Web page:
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Our children are at the age where they’re staying in the worship service instead of going to children’s worship. Much of the service, though, including sermons, is way over their heads. How can we help them stay engaged?

In their efforts to create meaningful worship services, worship planners sometimes overlook the needs of children. In addition, parents often feel pressure to keep children still and quiet in worship. But we want children to engage so that they aren’t just learning to be still and quiet but are full, active, and conscious participants.

Preparation for worship can begin at home. Read the Bible passage the pastor will be preaching on and guess what the pastor might say. Talk about what words you could listen for. Ask your child to squeeze your hand when they hear those words. Create and design your own offering envelopes, insert the children’s offering, and bring them to church to put in the offering plate.

In the worship service, sit near the front so the children can see what is going on. Be a “church whisperer,” talking quietly with your children to help them identify what is happening in the service. During the congregational prayer, ask your child to write or draw one or two people or events that are prayed for. After church, talk about those people or events and use them to guide your family prayer during the coming week. Divide a sheet of paper into four sections and ask your child to draw something they see and hear during the sermon in each part. After church, talk about it together.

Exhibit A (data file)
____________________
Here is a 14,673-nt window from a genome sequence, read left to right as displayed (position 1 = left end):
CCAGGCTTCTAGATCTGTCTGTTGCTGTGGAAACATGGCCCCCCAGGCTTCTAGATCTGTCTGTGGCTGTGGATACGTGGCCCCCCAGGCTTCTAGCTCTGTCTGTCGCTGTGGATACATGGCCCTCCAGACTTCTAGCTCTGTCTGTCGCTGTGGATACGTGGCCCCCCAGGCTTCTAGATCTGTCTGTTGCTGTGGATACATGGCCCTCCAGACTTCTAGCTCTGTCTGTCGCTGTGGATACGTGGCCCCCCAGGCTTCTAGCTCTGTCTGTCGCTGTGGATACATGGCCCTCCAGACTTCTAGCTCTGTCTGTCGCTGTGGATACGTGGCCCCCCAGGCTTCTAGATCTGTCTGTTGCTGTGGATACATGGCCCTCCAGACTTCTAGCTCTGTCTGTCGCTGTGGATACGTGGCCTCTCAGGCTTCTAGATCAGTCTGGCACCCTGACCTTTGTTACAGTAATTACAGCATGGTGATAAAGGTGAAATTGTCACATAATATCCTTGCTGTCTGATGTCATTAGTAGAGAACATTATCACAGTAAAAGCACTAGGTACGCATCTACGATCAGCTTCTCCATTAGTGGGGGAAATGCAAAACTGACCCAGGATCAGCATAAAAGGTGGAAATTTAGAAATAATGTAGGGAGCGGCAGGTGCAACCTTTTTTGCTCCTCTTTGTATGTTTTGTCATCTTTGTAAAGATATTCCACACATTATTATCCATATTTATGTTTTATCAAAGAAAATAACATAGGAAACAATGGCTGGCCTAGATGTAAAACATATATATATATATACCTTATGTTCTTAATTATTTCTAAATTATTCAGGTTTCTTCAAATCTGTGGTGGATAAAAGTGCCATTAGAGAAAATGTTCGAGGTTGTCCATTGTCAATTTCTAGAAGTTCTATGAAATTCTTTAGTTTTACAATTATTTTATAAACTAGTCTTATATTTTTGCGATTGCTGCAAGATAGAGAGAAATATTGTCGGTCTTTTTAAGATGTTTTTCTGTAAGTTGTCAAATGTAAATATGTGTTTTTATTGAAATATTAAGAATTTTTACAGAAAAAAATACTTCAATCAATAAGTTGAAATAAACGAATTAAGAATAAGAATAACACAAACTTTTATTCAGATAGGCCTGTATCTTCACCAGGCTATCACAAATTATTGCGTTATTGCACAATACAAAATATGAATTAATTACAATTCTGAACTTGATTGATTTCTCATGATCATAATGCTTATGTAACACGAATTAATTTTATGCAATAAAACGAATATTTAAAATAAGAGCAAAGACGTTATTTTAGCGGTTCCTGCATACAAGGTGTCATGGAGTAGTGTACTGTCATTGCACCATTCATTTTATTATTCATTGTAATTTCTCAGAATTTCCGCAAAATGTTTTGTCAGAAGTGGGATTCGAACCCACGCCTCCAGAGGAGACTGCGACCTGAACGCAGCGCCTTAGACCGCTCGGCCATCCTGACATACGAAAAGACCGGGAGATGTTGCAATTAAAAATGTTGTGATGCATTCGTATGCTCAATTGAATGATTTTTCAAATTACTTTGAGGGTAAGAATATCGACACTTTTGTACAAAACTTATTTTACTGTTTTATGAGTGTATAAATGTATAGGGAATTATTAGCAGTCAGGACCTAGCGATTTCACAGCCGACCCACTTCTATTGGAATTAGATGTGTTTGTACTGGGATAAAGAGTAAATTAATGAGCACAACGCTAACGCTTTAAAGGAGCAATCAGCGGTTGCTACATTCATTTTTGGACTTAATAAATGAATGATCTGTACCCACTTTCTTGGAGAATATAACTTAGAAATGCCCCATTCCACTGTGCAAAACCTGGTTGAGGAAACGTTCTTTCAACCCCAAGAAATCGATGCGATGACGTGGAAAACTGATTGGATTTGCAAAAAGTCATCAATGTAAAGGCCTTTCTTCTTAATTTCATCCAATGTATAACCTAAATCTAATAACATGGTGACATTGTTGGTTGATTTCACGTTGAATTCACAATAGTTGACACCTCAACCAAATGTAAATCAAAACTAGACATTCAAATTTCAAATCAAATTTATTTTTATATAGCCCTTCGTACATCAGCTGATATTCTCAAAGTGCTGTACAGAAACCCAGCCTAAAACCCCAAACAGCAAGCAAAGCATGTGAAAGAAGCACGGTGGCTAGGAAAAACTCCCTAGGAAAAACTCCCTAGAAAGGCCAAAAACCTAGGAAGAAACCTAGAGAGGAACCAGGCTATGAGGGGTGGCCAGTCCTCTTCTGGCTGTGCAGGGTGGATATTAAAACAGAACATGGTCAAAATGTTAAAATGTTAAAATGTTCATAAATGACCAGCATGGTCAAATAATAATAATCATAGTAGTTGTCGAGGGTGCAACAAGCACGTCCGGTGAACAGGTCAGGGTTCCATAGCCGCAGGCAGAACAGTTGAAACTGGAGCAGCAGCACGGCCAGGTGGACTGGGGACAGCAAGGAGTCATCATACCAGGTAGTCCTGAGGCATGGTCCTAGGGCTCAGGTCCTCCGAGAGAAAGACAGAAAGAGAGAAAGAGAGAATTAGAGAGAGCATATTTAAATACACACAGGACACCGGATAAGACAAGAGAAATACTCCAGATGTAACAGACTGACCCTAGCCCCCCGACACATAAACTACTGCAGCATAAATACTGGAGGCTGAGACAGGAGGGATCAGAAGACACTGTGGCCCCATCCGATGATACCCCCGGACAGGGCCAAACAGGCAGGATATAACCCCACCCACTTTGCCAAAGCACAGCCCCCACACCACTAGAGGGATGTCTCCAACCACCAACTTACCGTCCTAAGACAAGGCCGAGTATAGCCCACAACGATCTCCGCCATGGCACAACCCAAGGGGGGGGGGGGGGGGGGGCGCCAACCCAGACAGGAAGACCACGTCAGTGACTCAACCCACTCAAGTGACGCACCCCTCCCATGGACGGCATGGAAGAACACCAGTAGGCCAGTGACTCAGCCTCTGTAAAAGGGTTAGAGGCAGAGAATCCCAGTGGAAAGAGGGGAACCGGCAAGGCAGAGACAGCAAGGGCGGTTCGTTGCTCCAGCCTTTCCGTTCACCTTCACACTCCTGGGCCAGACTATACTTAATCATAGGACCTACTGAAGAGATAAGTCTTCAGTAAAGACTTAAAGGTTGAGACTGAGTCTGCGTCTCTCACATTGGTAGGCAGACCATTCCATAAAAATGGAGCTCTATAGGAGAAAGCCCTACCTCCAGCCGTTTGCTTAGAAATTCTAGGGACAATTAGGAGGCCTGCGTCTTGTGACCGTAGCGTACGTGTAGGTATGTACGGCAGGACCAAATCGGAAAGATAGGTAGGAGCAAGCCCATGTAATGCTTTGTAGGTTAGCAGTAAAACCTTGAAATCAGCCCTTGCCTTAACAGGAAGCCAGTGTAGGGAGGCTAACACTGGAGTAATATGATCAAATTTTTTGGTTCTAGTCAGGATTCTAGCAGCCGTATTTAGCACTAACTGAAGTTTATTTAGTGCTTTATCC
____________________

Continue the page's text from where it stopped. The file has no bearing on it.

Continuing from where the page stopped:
Worship planners can help by using repetition. Sentences that are repeated each week are predictable and encourage participation by people of all ages. Using language that is known only to those who have been in church for years can be like a code that children have to unlock. When a term or phrase in worship may be unfamiliar, the leader can restate it in simpler words to to make sure everyone understands.

You can download more ideas in Ten Ways to Engage Kids in Worship at

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